The older I get, the more I realize how much I don’t know. And in some cases, the stuff that I learned in school has changed. I’m still scratching my head about Pluto not being a planet. And don’t get me going on nutritional changes. All this just makes me do more research, which often leads to online courses.
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Here are some of my suggestions when looking for courses:
- Figure out what you need to learn. Your time is finite so make sure you’re learning something that benefits you now.
- Allocate enough time for the course including practice time.
- Try to watch sample videos to get an idea of the teacher’s style and knowledge.
- See if there are any apps that allow you to download content to a device for offline viewing.
- Look at reviews from other students. What were their likes and dislikes.
- If you’re looking at a membership service, see if a trial is available.
- Determine if you want to own the course or have access via a membership. With memberships, you might only have access to the content while you’re an active member.
- Look for when the course was created or in the case of software, which version was used.
- If you’re taking a professional development course, check if CEU or certifications are offered.
Online Learning Platforms
These are online services that I have used and offer a large selection of courses.
LinkedIn Learning (AKA Lynda.com)
I no longer recommend LinkedIn services because of security and customer support issues. I’m saddened to write this because I’ve taken so many of their courses. I know some of their instructors and employees. However, I encountered an issue with their two-factor authorization system not sending the required security codes. Instead of researching why the system no longer works, the company is insisting I either send them a scanned photo ID or mail a notarized letter.
Approximate courses: 100,000
I think they come out with courses sooner on new topics or technologies. However, I find the caliber of instructors varies more than competing services. Some course authors start here and then go on to develop their own courses. I’ve bought some great courses that I still reference and others I’ve not completed.
One nice feature is they have a mechanism where the authors can send you notices like updates. I also find the comments and feedback people leave to be constructive when researching courses as you might have numerous competing courses. They also offer lots of “specials” where the course price drops for a specific time duration, so you don’t have to pay full price. I tend to “favorite” courses that interest me and then buy when I notice a sale.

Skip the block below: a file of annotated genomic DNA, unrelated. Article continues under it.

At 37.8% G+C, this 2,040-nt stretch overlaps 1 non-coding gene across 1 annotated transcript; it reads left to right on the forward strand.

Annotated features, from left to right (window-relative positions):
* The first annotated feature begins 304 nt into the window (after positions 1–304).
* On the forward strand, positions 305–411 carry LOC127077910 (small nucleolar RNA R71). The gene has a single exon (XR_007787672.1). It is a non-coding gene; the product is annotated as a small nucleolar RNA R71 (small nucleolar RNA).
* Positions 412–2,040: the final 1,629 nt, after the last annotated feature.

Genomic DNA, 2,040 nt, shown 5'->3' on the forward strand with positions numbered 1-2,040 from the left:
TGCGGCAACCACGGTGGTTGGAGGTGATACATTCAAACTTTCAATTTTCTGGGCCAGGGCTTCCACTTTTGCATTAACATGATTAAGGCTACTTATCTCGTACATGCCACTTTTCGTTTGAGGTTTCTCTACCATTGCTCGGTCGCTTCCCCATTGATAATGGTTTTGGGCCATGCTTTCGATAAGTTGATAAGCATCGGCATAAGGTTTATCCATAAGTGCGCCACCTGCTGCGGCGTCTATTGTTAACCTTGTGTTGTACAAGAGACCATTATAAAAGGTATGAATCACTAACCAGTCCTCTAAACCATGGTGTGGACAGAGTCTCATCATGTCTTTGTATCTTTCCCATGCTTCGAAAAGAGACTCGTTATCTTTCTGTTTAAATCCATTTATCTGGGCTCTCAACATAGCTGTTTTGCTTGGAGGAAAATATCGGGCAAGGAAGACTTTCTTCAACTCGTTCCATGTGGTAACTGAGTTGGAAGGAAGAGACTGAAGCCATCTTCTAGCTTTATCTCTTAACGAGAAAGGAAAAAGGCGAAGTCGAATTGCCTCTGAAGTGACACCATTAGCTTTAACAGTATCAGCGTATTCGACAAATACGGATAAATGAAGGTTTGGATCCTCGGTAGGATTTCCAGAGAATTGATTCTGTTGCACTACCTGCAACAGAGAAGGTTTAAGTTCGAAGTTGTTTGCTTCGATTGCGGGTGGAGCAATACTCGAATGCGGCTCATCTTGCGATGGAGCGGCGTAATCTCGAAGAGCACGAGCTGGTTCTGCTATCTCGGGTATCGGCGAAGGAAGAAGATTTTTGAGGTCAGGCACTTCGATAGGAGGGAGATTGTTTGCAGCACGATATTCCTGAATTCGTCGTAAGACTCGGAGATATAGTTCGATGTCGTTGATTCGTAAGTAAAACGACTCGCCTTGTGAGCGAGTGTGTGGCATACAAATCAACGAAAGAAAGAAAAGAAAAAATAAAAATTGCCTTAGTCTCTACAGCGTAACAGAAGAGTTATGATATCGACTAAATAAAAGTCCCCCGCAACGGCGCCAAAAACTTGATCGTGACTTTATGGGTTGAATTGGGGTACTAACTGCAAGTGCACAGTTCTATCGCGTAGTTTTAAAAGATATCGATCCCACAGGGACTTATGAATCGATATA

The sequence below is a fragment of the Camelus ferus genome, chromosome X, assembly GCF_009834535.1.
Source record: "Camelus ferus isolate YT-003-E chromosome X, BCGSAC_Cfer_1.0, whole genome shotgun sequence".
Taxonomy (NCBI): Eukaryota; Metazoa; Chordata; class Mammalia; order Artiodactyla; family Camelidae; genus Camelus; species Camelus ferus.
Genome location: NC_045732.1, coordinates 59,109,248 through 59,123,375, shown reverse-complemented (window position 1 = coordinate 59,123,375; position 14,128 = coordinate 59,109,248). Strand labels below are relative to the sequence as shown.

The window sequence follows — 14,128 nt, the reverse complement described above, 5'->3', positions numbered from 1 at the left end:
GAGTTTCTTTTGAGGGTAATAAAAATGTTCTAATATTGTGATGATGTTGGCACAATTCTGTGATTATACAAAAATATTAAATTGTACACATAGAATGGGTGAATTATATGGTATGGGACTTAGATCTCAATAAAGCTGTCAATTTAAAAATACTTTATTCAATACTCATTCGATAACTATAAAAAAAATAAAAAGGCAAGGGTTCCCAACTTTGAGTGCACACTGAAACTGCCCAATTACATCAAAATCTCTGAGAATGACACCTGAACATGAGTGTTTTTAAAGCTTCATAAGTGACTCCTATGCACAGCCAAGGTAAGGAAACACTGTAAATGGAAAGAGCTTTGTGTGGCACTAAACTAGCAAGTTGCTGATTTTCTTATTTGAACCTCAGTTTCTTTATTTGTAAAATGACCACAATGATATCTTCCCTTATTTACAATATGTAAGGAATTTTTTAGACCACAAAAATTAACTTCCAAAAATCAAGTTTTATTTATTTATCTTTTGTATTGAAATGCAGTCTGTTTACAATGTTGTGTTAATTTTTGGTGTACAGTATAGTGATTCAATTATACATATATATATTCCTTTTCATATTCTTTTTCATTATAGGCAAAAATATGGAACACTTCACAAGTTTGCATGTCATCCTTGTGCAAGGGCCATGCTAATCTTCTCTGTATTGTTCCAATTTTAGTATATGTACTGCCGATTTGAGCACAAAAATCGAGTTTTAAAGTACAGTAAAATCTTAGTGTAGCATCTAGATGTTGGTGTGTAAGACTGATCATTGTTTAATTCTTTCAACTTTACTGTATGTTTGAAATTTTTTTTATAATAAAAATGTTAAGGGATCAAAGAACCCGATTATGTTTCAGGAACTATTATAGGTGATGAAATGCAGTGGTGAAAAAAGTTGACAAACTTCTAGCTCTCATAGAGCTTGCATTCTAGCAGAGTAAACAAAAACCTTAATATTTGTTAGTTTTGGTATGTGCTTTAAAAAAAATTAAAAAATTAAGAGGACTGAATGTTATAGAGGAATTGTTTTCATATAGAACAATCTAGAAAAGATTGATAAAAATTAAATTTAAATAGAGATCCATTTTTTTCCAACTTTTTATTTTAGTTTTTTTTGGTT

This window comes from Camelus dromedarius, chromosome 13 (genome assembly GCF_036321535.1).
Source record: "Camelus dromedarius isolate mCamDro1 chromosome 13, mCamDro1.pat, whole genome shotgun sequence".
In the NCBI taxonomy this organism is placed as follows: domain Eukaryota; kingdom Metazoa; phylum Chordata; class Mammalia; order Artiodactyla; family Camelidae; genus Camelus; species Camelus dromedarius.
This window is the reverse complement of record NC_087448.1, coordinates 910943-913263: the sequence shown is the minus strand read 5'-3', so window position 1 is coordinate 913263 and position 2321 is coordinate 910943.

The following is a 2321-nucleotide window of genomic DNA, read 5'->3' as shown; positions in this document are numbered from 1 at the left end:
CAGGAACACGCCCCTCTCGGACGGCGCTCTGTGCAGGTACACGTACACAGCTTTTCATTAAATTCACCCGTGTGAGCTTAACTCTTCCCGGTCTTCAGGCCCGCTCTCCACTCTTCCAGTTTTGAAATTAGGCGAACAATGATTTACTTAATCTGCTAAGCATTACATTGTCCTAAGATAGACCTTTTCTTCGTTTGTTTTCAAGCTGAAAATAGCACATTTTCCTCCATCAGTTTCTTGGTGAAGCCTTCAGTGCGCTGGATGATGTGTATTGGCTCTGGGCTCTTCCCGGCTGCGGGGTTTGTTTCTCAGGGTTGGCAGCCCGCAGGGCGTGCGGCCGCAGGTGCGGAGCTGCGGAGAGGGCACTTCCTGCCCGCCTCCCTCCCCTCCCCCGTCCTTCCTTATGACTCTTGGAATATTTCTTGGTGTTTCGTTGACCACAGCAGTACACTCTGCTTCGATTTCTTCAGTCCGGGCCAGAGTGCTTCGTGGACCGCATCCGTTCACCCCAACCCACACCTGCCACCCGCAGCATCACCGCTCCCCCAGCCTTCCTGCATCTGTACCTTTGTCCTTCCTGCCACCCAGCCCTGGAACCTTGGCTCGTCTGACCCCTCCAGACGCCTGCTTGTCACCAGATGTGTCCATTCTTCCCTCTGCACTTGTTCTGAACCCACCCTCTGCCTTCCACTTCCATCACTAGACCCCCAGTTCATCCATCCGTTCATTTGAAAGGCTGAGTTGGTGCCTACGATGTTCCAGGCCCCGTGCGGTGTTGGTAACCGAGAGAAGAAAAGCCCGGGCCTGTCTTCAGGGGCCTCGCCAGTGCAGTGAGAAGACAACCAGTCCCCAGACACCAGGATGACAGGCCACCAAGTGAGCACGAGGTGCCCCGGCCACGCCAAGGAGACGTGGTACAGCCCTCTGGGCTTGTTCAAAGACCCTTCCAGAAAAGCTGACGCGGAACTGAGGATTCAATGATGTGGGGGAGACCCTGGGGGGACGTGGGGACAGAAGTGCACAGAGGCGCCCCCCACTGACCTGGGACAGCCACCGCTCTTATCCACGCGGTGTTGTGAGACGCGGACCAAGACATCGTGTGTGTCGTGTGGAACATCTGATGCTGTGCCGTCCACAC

Approximate courses: 3,900
Coursera takes a more structured approach to teaching, and the courses tend to be more academic, with courses lasting between 4 and 10 weeks. This makes sense as two computer science professors started it at Stanford University. They put one of their classes online and had lots of takers. Since then, many universities have put course curriculum online. The array of courses is impressive, as well as partner institutions. Over 25 million people have enrolled.
Each course has an excellent description along with teacher bios, syllabus, and expected time commitment. There are different pricing options and benefits. For example, you may view lectures for free but not receive any course credit. It’s also best for people that will set aside the time to do the coursework. For example, I enrolled in a course from Duke University but didn’t complete it. I can’t just pick it back up but have to register again when it becomes available. Some classes also offer language subtitles.
The price structure depends on whether you’re enrolling in a single course, specialization, or online degree.
These are sites that tend to specialize and have fewer courses. In most cases, you buy a course, but some of them are free.
Everyone has a different style of learning. I happen to like platforms that are interactive and allow you to practice what you’ve learned. It’s one reason I like to include sample spreadsheets. But, the folks at Automate Excel do a fantastic job. They have several lessons on formulas, functions, and VBA. The site offers an excellent selection of free interactive content. You don’t even need to own Excel. It’s best to create an account as you can track your progress, but this isn’t necessary.
This site is run by a well-known Microsoft MVP, Jon Acampora. MVP stands for “Most Valuable Professional,” and Microsoft defines them as “technology experts who passionately share their knowledge with the community.” If you subscribe to my newsletter, you’ve seen me reference his tutorials in past issues. The site is top-notch, and he offers more than just courses. He also has a popular YouTube channel. If you want to level up your Excel education and master things like VBA, Pivot Tables, Power BI, etc., check his site out. However, his classes typically have defined enrollment periods, so you may have to wait a bit before it opens up again.
This personal development site has been a favorite of mine for years. I first became acquainted when they did book abstracts called Philosophers Notes. Throughout the years they have built upon those reviews and linked them with classes and micro-lessons so you can do a deep dive into an area. Presently, they have 35 categories and have covered 600 books. I did an Optimize.ME review which provides more details.